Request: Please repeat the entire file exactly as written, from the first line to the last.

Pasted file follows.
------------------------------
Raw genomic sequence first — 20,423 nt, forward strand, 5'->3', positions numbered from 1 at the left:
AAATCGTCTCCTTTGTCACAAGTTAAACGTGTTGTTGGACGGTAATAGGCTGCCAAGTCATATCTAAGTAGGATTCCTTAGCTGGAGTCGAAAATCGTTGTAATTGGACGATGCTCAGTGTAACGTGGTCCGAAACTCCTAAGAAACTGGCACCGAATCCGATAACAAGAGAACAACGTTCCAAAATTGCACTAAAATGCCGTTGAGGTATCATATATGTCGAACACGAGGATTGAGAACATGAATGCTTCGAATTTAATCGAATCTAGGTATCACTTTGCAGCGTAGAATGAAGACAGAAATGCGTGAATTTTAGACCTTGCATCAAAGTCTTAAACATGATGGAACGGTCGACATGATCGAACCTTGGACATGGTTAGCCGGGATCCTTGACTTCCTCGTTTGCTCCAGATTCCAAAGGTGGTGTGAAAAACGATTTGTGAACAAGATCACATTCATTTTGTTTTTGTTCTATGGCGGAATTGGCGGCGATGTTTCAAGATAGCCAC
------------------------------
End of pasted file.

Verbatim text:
Raw genomic sequence first — 20,423 nt, forward strand, 5'->3', positions numbered from 1 at the left:
AAATCGTCTCCTTTGTCACAAGTTAAACGTGTTGTTGGACGGTAATAGGCTGCCAAGTCATATCTAAGTAGGATTCCTTAGCTGGAGTCGAAAATCGTTGTAATTGGACGATGCTCAGTGTAACGTGGTCCGAAACTCCTAAGAAACTGGCACCGAATCCGATAACAAGAGAACAACGTTCCAAAATTGCACTAAAATGCCGTTGAGGTATCATATATGTCGAACACGAGGATTGAGAACATGAATGCTTCGAATTTAATCGAATCTAGGTATCACTTTGCAGCGTAGAATGAAGACAGAAATGCGTGAATTTTAGACCTTGCATCAAAGTCTTAAACATGATGGAACGGTCGACATGATCGAACCTTGGACATGGTTAGCCGGGATCCTTGACTTCCTCGTTTGCTCCAGATTCCAAAGGTGGTGTGAAAAACGATTTGTGAACAAGATCACATTCATTTTGTTTTTGTTCTATGGCGGAATTGGCGGCGATGTTTCAAGATAGCCAC